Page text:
Both officials asked to remain anonymous so as not to put others at risk and because they were not authorized to speak publicly on the subject.
Any indictments would remain sealed, one of the officials said, but the broader ramifications of Aponte’s cooperation were significant.
In 2008, the U.S. Treasury Department accused then-Venezuelan intelligence chief Gen. Henry Rangel Silva and four other members of President Hugo Chavez’s inner circle of helping leftist Colombian rebels by supplying arms and aiding drug trafficking operations. Chavez brushed aside those accusations as politically motivated, and in January he appointed Rangel as defense minister.
Aponte laid out much of his case in an interview after fleeing Venezuela, saying he believes some military officials, including National Anti-Drug Office chief Gen. Nestor Reverol, have ties to drug traffickers. Government officials have vehemently denied those accusations.
Aponte also said in the interview that as a military prosecutor, he had been contacted by Chavez about a case.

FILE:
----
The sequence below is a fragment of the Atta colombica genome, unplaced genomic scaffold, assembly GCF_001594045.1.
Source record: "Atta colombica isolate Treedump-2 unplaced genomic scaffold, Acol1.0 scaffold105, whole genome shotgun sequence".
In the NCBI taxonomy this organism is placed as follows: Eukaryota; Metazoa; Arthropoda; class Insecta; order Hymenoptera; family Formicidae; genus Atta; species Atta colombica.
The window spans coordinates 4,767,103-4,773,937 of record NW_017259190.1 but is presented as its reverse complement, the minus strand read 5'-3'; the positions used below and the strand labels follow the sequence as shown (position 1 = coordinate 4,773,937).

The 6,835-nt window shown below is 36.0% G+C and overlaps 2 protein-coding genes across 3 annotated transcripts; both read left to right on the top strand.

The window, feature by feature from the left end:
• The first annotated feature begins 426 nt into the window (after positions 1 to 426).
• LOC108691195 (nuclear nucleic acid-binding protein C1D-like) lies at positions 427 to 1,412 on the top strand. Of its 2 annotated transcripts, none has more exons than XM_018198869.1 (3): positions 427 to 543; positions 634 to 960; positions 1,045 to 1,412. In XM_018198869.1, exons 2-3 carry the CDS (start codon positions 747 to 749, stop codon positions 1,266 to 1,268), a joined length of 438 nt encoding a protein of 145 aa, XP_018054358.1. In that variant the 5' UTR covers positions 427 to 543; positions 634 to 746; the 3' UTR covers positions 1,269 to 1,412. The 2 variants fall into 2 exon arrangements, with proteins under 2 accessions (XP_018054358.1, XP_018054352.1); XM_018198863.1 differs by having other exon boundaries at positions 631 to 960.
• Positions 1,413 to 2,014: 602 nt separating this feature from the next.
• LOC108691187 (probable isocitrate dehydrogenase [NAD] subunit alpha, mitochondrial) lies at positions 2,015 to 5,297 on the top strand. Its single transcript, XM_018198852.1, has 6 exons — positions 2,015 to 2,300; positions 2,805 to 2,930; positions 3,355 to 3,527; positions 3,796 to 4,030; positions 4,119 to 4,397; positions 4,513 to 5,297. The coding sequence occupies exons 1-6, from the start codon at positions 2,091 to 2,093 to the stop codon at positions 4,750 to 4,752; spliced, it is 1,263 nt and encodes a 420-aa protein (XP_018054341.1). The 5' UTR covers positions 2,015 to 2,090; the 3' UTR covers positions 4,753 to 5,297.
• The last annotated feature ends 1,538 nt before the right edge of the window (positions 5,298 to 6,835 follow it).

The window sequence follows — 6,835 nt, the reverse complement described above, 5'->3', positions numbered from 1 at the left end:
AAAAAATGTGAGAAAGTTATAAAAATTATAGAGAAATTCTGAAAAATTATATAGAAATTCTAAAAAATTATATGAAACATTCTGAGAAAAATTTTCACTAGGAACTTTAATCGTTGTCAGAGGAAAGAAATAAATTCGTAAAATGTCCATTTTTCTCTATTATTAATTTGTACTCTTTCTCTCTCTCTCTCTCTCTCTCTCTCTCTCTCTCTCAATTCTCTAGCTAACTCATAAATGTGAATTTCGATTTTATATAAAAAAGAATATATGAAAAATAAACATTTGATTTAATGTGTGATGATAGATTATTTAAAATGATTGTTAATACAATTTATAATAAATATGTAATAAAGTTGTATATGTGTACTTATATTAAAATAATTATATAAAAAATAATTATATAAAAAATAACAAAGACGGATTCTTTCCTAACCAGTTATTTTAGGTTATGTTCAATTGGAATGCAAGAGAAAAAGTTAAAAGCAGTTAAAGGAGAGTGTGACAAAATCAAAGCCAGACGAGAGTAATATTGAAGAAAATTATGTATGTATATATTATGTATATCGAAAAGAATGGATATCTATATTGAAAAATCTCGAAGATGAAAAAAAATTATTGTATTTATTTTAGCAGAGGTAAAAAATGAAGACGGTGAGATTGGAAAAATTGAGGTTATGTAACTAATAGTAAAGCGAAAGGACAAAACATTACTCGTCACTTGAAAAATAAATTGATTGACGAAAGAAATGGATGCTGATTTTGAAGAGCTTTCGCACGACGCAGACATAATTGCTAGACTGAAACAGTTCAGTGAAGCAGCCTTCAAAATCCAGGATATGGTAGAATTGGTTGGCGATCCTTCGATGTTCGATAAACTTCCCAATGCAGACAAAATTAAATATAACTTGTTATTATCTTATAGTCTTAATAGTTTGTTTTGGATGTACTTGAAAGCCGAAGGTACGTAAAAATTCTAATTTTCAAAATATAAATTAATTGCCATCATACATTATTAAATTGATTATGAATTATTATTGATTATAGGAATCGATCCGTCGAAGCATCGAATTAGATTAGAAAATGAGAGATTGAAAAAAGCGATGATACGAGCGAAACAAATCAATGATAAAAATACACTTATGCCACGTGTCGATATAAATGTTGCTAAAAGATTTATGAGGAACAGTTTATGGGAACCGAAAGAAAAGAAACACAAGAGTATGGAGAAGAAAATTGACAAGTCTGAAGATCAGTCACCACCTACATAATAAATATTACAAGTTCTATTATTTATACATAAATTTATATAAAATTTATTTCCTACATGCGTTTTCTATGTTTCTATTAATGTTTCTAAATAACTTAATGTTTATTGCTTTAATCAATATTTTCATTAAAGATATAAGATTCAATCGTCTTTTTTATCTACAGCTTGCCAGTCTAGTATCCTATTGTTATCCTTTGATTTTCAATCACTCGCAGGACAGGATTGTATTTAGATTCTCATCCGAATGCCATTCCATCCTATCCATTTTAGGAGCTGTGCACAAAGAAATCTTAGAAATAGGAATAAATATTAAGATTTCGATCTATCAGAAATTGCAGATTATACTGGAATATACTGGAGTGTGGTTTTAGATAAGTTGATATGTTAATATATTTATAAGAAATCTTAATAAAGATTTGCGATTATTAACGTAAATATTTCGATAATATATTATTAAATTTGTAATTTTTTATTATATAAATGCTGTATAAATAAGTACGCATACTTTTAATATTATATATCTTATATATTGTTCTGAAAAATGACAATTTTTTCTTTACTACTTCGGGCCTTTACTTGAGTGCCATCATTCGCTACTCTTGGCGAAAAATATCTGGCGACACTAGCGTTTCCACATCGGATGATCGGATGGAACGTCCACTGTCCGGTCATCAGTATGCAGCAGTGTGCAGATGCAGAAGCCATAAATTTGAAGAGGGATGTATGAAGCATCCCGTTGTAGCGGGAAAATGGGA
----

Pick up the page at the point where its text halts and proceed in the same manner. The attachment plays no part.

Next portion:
Chavez, for his part, has called Aponte “a criminal.”
If Aponte provides U.S. authorities with evidence of corruption or drug ties among government officials, such claims could become a larger scandal for Chavez’s government and might hurt its image internationally.
The charges have already become fodder for political debate in Venezuela as opposition politicians have called for an investigation into the claims.
However, the U.S. government’s previous accusations against the Venezuelan government, including repeated allegations that it has failed in its counterdrug efforts, have not significantly impacted Chavez’s domestic support nor his relationships with allied countries in Latin America.